also, eperker I first read that as "roadhead," which made me think you probably had an interesting adolescence
posted by Jon_Evil at 10:36 AM on September 19, 2009 [3 favorites]


I found it both jarring and oddly compelling.
posted by Greg_Ace at 11:50 AM on September 19, 2009


Since we're spreading the Kleptone love, 24 Hours is the most ambitious mashup concept album ever. The thing lived on my MP3 player for all of 2006.
posted by mgrichmond at 1:17 PM on September 19, 2009


I'm glad I listened to that, but I don't feel inspired to keep it. Eric Kleptone was right; it doesn't live up to the concept of Another Night. Having said that, it's definitely interesting, but that doesn't make it flow or fun to listen to.
posted by immlass at 2:39 PM on September 19, 2009


That they call it a 'deconstruction' is a perfect point against anyone expecting some good 'music' in a pure sense. I still found it pleasurable to listen to, but the grander motive and effort was what captured me.
posted by grillcover at 7:13 PM on September 19, 2009


Well if you loved Rodeohead, don't miss checking out the Boss Hoss. They do fucking everything a la Rodeo.
posted by yoHighness at 7:54 PM on September 19, 2009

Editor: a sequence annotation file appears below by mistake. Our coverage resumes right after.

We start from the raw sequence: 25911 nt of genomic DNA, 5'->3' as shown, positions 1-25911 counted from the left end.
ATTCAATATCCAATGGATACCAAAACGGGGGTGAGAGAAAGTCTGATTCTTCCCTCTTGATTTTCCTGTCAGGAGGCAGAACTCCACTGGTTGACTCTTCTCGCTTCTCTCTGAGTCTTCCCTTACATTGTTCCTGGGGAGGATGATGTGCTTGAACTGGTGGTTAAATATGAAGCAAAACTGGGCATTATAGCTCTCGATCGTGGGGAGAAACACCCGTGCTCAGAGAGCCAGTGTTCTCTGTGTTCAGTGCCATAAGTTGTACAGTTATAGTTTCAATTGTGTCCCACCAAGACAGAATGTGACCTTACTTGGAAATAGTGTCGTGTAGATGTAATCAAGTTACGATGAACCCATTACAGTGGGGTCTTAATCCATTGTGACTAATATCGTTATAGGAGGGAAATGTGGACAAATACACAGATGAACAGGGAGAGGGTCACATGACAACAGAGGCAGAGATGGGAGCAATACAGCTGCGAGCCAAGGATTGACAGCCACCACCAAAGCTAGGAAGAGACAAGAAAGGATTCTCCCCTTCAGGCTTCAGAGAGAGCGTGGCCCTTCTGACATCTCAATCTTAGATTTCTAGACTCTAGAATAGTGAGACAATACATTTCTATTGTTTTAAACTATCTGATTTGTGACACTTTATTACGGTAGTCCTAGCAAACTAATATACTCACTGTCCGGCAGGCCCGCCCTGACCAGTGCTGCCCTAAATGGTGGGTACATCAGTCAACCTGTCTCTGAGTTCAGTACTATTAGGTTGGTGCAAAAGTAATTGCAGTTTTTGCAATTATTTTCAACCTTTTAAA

As much as I love some Kleptones, it has to be mentioned that John Oswald got there first, best, with GrayFolded (scroll down), a double-disc album that grabbed over 100 live recordings of the Grateful Dead's "Dark Star" and transformed them into a massive, mindblowing soundscape. Thanks to drawing from live recordings that sprawl over decades, Jerry Garcia 1969 harmonizes with 1989 Jerry Garcia, solos from the '70s bleed into others from the '80s, etc.

I don't like the Dead. I almost hate the Dead. But GrayFolded is literally jaw-dropping at times, especially when you stop to consider the scope of the thing -- one long jam song, probably the signature song, from the world's defining touring band, hundreds of recordings from 30 or so years all deconstructed and recompiled.
posted by Shepherd at 6:27 AM on September 20, 2009


Shepherd: "GrayFolded is literally jaw-dropping"